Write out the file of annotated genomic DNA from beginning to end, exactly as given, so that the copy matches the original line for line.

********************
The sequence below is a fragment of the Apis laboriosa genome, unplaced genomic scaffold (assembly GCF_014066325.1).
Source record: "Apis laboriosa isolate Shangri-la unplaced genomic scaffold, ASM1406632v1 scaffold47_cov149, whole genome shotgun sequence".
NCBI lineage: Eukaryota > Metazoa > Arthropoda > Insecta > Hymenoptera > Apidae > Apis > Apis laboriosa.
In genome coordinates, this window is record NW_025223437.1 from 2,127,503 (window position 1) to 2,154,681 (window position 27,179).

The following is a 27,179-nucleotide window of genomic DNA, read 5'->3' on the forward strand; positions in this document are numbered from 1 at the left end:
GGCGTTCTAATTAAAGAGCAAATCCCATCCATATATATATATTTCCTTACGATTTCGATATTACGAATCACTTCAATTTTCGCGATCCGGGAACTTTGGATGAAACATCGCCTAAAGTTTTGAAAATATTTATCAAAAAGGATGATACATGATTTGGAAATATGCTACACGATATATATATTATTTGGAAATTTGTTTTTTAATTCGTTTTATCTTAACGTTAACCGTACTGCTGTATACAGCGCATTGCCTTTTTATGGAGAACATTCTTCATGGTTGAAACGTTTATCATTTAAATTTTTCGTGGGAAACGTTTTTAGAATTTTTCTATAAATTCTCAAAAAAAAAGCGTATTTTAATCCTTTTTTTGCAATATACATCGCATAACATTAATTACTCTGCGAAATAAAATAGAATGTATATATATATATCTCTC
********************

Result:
The sequence below is a fragment of the Apis laboriosa genome, unplaced genomic scaffold (assembly GCF_014066325.1).
Source record: "Apis laboriosa isolate Shangri-la unplaced genomic scaffold, ASM1406632v1 scaffold47_cov149, whole genome shotgun sequence".
NCBI lineage: Eukaryota > Metazoa > Arthropoda > Insecta > Hymenoptera > Apidae > Apis > Apis laboriosa.
In genome coordinates, this window is record NW_025223437.1 from 2,127,503 (window position 1) to 2,154,681 (window position 27,179).

The following is a 27,179-nucleotide window of genomic DNA, read 5'->3' on the forward strand; positions in this document are numbered from 1 at the left end:
GGCGTTCTAATTAAAGAGCAAATCCCATCCATATATATATATTTCCTTACGATTTCGATATTACGAATCACTTCAATTTTCGCGATCCGGGAACTTTGGATGAAACATCGCCTAAAGTTTTGAAAATATTTATCAAAAAGGATGATACATGATTTGGAAATATGCTACACGATATATATATTATTTGGAAATTTGTTTTTTAATTCGTTTTATCTTAACGTTAACCGTACTGCTGTATACAGCGCATTGCCTTTTTATGGAGAACATTCTTCATGGTTGAAACGTTTATCATTTAAATTTTTCGTGGGAAACGTTTTTAGAATTTTTCTATAAATTCTCAAAAAAAAAGCGTATTTTAATCCTTTTTTTGCAATATACATCGCATAACATTAATTACTCTGCGAAATAAAATAGAATGTATATATATATATCTCTC